I see this one-shot workshop taking the form of an academic conversation on some level. One trend that I have noticed in library instruction as seen through the lens of SI 643 is that librarians seem to take a much less formal approach than full professors. I know that I am more comfortable with this approach. I think that part of the ethos of librarianship is that we are the pathfinders, we start people out on their journey but do not claim to have all the answers. The one-shot workshop as we design it assumes that the participants’ answers may be just as good as ours, and we do not want to presuppose a “right” answer in our presentation because that risks limiting the conversation. This may, however, be a weakness. One of the comments on our group’s Socratic seminar presentation was that we should not be afraid to insert our own opinions into group discussions. What do you think? Is this just me, or is this reluctance to insert one’s own opinion a characteristic of librarians?

In class last week, we also discussed issues of ethics, particularly whether it is ethical for the Toronto Public Library to allow advertisements on due date slips that are printed when patrons check out materials. My knee-jerk reaction was “No!” because I personally am tired of being bombarded with advertisements everywhere I go. Thinking about the recent Pew study, wherein many participants want the library to be a place of refuge, the presence of advertisements also seems invasive. My discussion group tried to think of this issue from a purely fiscal point of view, but even there it does not look as though having the advertisements is worth it. The library would not save enough money for it to make a major difference, and the companies that advertise would probably get the most out of advertising. You can read the article here. It states that the library would save $20,000, but in the context of the budget of a large public library, that is not very much. Most of the commenters on that article appear to agree.

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Librarians: Gatekeepers or Guides?

I really enjoyed this week’s readings, which deal with ethics in libraries. The American Library Association’s Code of Ethics reminds me of the reasons I wanted to become a librarian in the first place: to ensure intellectual freedom and freedom of access to information. I am glad that in reading our professional code of ethics, I find myself agreeing wholeheartedly; it shows that I have picked the right profession.

As with most philosophical considerations, however, the issues are often thorny. Mark Lenker’s article Dangerous Questions at the Reference Desk examines where he believes our professional standard of helping patrons no matter what the request could lead to hurting others. He argues that we must consider the virtues and vices inherent in a potentially “dangerous” reference question and decide what action to take after taking these virtues and vices into account. While this is an interesting thought exercise and it is always useful to fully examine where our ethical standards are coming from, I believe that there is too much room for Lenker’s system to be abused and ultimately put librarians in a paternalistic mold where, directly contrary to the ALA’s Code of Ethics, we are restricting information rather that helping people access it. You will notice, for example, that I put the word “dangerous” in quotation marks. I did so because I take issue with the idea of a dangerous question. Libraries are, after all, places of learning, and the idea of branding certain questions as dangerous strikes me as authoritarian.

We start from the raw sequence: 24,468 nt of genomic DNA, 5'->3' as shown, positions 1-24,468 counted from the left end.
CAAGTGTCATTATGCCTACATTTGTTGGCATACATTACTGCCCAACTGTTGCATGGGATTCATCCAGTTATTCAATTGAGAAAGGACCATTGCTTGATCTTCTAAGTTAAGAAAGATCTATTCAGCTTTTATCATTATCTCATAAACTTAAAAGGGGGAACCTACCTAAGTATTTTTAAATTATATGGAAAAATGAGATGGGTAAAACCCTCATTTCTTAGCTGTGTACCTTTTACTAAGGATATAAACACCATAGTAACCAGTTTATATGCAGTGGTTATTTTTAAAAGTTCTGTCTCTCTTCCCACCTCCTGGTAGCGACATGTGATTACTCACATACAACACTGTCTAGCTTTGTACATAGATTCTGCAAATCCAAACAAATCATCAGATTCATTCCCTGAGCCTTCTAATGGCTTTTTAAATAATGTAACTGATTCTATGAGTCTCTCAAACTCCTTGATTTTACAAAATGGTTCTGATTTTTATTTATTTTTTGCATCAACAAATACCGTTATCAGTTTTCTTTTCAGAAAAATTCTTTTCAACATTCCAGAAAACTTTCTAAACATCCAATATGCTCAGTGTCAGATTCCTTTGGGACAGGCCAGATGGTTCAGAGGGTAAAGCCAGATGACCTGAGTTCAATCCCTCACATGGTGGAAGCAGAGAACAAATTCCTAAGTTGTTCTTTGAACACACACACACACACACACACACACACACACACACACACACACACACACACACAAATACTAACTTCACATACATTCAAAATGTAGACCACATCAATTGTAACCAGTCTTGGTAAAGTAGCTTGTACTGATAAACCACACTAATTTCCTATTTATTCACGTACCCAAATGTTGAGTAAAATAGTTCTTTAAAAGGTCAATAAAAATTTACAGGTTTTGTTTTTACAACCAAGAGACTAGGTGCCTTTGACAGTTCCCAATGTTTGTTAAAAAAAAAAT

In the article, Lenker uses the example of a patron asking at the reference desk about the explosives needed to blow up a small suburban house. He sees the fact that most librarians helped this patron as showing “a disturbing lack of concern for the consequences of their actions.” This would be true if the librarians knew that the man was actually planning to blow up a house, but this is not the only possible explanation for why somebody would want that knowledge. He could, for example, be writing a story where a house is blown up, and wants the details to be accurate. In each case, if there is a possibility of danger, the librarian must use their judgment to figure out whether to help the patron, which is what Lenker argues. Making assumptions about a patron’s motives, however, ultimately does libraries a disservice by making them places where information is kept from people rather than accessed. Also, if the library were really concerned with this possibility, why would it have books about explosives in its collection in the first place?

Lenker’s example of a patron asking for information on how to grow marijuana plants also made the article somewhat difficult to take seriously. Perhaps this is because I live in Ann Arbor, but it seems like such a mild example of illegal behavior. I was surprised to see such concern over marijuana in an article from 2008. While there may be times that the greater good is served by not helping a patron, those times are so few and far between that for the most part, this discussion is purely academic. It is so subjective what an individual librarian would consider a dangerous question that, in my opinion, there is more danger of creating a chilling effect in libraries than there is of catastrophic events happening as a result of what people read.

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Book Club Readings

I had a lot of fun with this week’s readings, they made me long for my days as an English major when I could read fiction for class!  For this week’s readings, our class broke into groups that each chose a short reading that is in the public domain by virtue of its age or a creative commons license. For my group, the readings were “The Crime” by Victor Hugo, “A Haunted House” by Virginia Woolf, “The Street That Got Mislaid” by Patrick Waddington, and the traditional poem “The Queen of Hearts” as illustrated by Ralph Caldecott. Tomorrow in class we will hold a Socratic Seminar to go over these readings and our impressions of them.